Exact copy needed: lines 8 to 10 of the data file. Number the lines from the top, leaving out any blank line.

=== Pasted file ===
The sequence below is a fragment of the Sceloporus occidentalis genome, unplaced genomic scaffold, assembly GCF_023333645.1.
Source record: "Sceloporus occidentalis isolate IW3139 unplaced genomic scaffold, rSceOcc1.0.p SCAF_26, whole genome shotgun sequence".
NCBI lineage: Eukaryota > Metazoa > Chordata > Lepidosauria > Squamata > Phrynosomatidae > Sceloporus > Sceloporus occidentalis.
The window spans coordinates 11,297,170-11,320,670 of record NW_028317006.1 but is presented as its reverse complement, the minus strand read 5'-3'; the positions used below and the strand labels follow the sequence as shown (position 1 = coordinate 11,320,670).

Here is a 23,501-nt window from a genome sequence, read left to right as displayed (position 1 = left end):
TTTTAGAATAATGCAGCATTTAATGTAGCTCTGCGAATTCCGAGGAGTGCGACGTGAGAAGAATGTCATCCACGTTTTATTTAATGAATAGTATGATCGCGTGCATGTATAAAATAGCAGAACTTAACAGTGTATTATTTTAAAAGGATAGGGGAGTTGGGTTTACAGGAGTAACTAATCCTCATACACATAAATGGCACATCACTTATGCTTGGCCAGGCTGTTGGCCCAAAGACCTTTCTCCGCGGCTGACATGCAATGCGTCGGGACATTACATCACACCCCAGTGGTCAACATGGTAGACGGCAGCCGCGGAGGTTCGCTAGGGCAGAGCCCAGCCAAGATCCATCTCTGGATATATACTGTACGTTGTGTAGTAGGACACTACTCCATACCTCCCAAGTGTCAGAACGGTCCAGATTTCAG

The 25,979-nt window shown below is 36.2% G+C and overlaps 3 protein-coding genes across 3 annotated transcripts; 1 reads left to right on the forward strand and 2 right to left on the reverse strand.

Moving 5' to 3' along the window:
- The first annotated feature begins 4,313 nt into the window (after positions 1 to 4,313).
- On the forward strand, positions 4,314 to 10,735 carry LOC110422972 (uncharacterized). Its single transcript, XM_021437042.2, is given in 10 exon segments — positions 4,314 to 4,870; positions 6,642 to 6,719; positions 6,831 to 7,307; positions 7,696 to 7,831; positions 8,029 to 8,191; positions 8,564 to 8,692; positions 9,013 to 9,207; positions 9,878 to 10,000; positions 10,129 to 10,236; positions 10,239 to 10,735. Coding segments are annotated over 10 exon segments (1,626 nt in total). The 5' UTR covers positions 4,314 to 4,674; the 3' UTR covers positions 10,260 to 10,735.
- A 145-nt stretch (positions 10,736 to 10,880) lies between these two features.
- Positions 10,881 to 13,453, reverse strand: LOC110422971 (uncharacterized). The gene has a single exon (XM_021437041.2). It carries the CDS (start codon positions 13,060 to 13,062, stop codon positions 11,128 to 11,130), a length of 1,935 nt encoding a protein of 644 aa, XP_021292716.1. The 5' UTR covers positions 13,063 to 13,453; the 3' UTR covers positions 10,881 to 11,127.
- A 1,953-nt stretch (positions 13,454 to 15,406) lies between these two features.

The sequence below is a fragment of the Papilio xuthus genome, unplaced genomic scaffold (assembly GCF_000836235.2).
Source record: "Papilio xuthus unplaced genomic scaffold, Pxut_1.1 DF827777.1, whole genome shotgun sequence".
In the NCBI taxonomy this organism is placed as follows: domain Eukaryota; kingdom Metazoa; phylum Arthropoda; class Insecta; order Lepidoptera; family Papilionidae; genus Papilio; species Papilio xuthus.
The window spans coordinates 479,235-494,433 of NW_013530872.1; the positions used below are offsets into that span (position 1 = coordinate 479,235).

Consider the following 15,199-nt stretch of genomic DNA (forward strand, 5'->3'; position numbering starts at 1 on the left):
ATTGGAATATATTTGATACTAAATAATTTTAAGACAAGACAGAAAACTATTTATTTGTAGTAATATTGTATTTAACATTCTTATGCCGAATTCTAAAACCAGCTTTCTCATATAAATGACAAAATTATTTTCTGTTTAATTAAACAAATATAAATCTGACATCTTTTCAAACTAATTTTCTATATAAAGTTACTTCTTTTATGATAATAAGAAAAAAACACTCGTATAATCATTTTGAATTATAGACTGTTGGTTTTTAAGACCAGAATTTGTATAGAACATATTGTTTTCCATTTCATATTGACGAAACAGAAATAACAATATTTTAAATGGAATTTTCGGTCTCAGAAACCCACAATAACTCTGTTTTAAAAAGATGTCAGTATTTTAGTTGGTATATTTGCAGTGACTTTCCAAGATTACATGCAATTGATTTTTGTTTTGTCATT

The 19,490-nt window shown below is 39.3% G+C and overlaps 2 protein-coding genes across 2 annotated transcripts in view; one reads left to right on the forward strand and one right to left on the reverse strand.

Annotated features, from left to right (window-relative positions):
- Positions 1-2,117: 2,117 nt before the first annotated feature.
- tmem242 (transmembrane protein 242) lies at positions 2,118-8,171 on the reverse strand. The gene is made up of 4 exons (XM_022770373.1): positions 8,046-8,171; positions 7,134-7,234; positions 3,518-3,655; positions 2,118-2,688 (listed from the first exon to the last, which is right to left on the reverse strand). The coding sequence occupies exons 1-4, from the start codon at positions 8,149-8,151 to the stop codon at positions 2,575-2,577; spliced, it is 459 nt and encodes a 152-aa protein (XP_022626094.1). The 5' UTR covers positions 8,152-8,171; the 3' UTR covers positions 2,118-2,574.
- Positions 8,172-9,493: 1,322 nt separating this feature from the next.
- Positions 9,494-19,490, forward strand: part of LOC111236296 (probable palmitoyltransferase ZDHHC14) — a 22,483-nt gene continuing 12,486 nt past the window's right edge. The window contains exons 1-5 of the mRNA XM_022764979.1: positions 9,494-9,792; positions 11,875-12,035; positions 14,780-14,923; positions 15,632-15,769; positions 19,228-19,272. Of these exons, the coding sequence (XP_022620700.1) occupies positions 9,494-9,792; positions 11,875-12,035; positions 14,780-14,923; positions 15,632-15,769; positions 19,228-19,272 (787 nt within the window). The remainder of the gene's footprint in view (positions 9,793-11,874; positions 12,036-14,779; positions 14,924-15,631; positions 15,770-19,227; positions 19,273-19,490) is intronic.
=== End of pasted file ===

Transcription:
Moving 5' to 3' along the window:
- The first annotated feature begins 4,313 nt into the window (after positions 1 to 4,313).
- On the forward strand, positions 4,314 to 10,735 carry LOC110422972 (uncharacterized). Its single transcript, XM_021437042.2, is given in 10 exon segments — positions 4,314 to 4,870; positions 6,642 to 6,719; positions 6,831 to 7,307; positions 7,696 to 7,831; positions 8,029 to 8,191; positions 8,564 to 8,692; positions 9,013 to 9,207; positions 9,878 to 10,000; positions 10,129 to 10,236; positions 10,239 to 10,735. Coding segments are annotated over 10 exon segments (1,626 nt in total). The 5' UTR covers positions 4,314 to 4,674; the 3' UTR covers positions 10,260 to 10,735.